Come again? The fawning of business leaders who dialled into a conference call with the chancellor and business secretary after Theresa May’s Brexit deal announcement on Tuesday was stunning in its obsequiousness.
Particularly odd was Sir Gerry Grimstone who – sitting alongside fellow Barclays board members John McFarlane and Sir Ian Cheshire – took it upon himself to congratulate the Cabinet on behalf of the entire financial services industry.
Try selling that message to the bank's shareholders, who saw over four per cent wiped off the value of their equity yesterday.
Other than that, it’s been a pretty good fortnight for Jes Staley, whose hold on his job as Barclays chief executive suddenly appears tighter ahead of the chairmanship transition from McFarlane to Nigel Higgins.
Staley’s relationship with McFarlane has been the subject of extensive City gossip for months, with some surprised that the chief executive was backed so vocally by his chairman after this year's whistleblowing settlement with regulators.
Staley’s meeting this week with Edward Bramson, the Sherborne Investors activist, is said to have
been cordial. But some shareholders in both the bank and Sherborne admit they are still mystified by Bramson’s tactics as he seeks to persuade Barclays to shrink its investment bank.
“The only thing we can say for certain is that he is in it for the long term,” said one investor with whom Bramson has recently met.
One person described as “nonsense” reports that Bramson has been trying to cajole Barclays’ non-executives into furtively joining his campaign; the only meetings he has held with board members are said to have been convened with Barclays’ assistance.
Staley would be unwise to show signs of complacency, though. Bramson is known for his staying power. He’s not about to go anywhere, and as yesterday demonstrated, renewed political uncertainty in the UK is going to do little to support Barclays shares.
China in their hands
Whither Britain’s trade ties with the world’s most populous nation? There may be tensions between the two countries following contentious naval activity in the South China Sea, but a transaction announced yesterday by BMC Europe Fund to acquire Cordenka, the world’s leading producer of industrial rayon, offers a glimpse of the opportunity for UK-based investors.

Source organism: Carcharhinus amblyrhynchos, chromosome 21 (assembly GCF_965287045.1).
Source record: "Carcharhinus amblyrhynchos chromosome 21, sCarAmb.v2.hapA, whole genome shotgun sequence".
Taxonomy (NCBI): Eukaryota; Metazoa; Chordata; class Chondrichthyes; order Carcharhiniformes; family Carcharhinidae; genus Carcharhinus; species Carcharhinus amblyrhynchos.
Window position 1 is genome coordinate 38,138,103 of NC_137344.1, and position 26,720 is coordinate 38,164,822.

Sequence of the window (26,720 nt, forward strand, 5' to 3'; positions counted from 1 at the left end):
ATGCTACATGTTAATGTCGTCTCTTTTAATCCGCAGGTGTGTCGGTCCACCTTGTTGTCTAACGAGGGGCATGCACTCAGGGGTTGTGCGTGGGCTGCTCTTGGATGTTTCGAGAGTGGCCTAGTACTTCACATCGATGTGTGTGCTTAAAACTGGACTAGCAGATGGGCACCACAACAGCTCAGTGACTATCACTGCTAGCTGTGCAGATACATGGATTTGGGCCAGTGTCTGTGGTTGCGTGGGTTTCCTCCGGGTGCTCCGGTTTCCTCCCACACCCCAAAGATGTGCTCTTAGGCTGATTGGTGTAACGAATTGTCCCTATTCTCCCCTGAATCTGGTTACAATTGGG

Set up by a trio of former Credit Suisse bankers including Sebastian Grigg, one of the team which led the UK bank rescues during the 2008 crisis, BMC is buying German-headquartered Cordenka for €240m.
Used in car-tyre manufacturing, rayon is in huge demand in China, so BMC, which is backed by Shanghai’s sovereign wealth fund, looks to have engineered a smart deal. The firm’s mandate to link European manufacturers with the Yangtse River Delta is one whose time has come.
Visas for venture
Ring-fencing, bonus clawbacks and the Business Growth Fund (BGF): the jury may still be out on the usefulness of the first two of those financial crisis consequences, but few could argue that the last has yet to show its purpose.
That’s not to say that the £2.5bn committed by five major banks to investing in smaller companies has been an unmitigated success – but it has funnelled expansion capital towards businesses which may otherwise have struggled to find it.
A BGF mystery, though, has been the disappearance of the prominent quartet which arrived to great fanfare from 2015 to establish a ventures arm.
Three of the four have now left, with former Mothercare chief executive Simon Calver the only remaining presence.
Sources say Harry Briggs, another member of that team, is now in talks with Omers, the Canadian pension fund, about leading its technology investing efforts in the UK.
It’s far from the only shift in Britain's venture landscape. Mubadala, the Abu Dhabi sovereign investor, is raising a new fund, while Local Globe is assembling a £200m vehicle called Latitude that will seek to provide further funding for the winners in its portfolio.
Given that Robin and Saul Klein, Local Globe’s founders, have backed unicorns like Improbable, Transferwise and Zoopla, investor demand should be significant.
In a week of great political import, this growth of a vital breeding ground for future scale-up successes makes it imperative that the visa regime for technology investors help exploit, not squander, a genuine competitive advantage for Britain.